The word in the Sun-Times this morning, going into the third day of the winter meetings, is that the Cubs want to sign Jason Heyward and then offer Soler to the Braves in exchange for a controllable young flamethrower like Miller or Teheràn. Meanwhile, there are reportedly talks with the Rays involving Javier Baez and various Tampa pitchers. The Cubs, it appears, have responded to their lackluster playoff performance against the golden-armed Mets by engaging in an arms race.
If these stories have legs, I’m okay with it. All I would say is that Soler and Baez have a certain usefulness to the Cubs going forward, whereas there are players in the system, also potentially attractive to other teams, who are more expendable.
I’m not referring to Gleyber Torres or Eloy Jimenez, who are #1 and #9 in Baseball America’s recent ranking of the Cubs’ top-ten prospects. Those two are simply too young to trade. Jimenez is a beast on the order of Soler, and maybe a better defender. And while you would think that Addison Russell was safe from any foreseeable challenge at shortstop, Gleyber might be the guy to push him. You don’t trade a young player who could turn out better than the one he would replace. If, in a year or two, the Cubs really did believe that a transition at SS would be seamless, imagine what the return would be in a trade involving Russell!
The expendables I am referring to are Willson Contreras and Jeimer Candelario, #2 and #10 in the recent BA listing. I take the Cubs at their word that Kyle Schwarber will transition to mostly being a catcher. Sometimes the Cubs say things that are PR when directed toward their own players and fans, or misdirection toward other teams. But I also believe in this principle of team construction: play a guy at the hardest position that he can handle well. If Schwarber can become a pretty good catcher, then play him there. Does that leave Contreras with the job of backup catcher? Maybe–but I don’t think so, because, like Tim Cossins and Mike Borzello and Chris Bosio and other Cub coaches, I’m a Cael Brockmeyer fan.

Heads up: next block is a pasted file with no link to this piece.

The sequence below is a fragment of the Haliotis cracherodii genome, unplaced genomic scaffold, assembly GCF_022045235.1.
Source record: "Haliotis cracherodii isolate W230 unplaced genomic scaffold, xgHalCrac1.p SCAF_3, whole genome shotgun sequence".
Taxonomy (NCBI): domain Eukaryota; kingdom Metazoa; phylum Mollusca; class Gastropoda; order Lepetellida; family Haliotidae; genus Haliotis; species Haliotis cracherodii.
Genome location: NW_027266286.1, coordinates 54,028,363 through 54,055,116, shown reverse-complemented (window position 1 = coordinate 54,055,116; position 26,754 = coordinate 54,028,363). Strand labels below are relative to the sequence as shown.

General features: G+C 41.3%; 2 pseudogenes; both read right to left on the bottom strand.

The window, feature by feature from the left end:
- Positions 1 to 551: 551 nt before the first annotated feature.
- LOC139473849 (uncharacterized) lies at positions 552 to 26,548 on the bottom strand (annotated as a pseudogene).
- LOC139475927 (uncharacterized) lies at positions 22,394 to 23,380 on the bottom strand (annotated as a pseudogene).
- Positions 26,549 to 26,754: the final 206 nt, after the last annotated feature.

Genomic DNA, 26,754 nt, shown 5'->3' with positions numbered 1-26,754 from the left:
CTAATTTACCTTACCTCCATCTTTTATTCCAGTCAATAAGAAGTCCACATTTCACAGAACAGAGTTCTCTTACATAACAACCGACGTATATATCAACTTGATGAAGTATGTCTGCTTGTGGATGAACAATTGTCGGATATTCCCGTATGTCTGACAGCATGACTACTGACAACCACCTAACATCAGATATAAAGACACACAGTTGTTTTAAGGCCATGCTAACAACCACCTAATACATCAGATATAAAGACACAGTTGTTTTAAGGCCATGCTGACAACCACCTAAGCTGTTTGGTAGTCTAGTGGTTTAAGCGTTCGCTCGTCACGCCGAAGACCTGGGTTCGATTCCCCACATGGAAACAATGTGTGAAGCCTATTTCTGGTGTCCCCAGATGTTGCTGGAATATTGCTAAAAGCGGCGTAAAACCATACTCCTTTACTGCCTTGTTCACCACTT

The 6-foot-5, 235-pound Brockmeyer seems too big to be a catcher.
“He’s a freak,” Borzello said. “You’re talking about a guy who’s a monster, and somehow he becomes small when he’s catching. You want to be a big target but catch small — it’s hard to explain. He can get underneath any baseball you throw, which makes it a lot easier to receive.”
Getting low is important because if you can get down below a pitch at the knees, the ump is more likely to call it a strike. I happened to see Brockmeyer last summer when Myrtle Beach visited the Potomac Nationals, and he did a superb job of framing several below-the-knee fastballs that Duane Underwood was issuing. Brockmeyer was in A+ last season, because, at 23, that’s where his bat belongs, but he has done stints at both double and triple A–because that’s where his glove belongs. If they need a guy to catch, they call him up. I think the major-league club will feel the same way. I know that Theo & Co. like defense-first catchers, because they employed two of them (especially David Ross) in the majors last season. And speaking of getting low: Brockmeyer was charged with one passed ball in 585 innings last season (including 68 innings in the Arizona Fall League).
Schwarber and Brockmeyer would make a pretty solid catching duo, and might not leave any possible opening for Contreras.
Like Contreras, Jeimer Candelario had a breakout year with his bat last year, mainly at double-A. I saw him also at Potomac, before he was called up to Tennessee. Athletically, he stands out from the crowd. His best position is third base; but, according to the theory that you play a guy at the hardest position he can handle well, Kris Bryant will be blocking Candelario’s path to the majors for the foreseeable future. Nobody thinks Candelario might be better than Bryant.
In my time as a Cub fan, I don’t recall an excellent prospect being blocked by a player in the majors, and here I’ve just identified two of them. It’s a good time to be a Cub fan, and an interesting time. There’s a bit of a learning curve.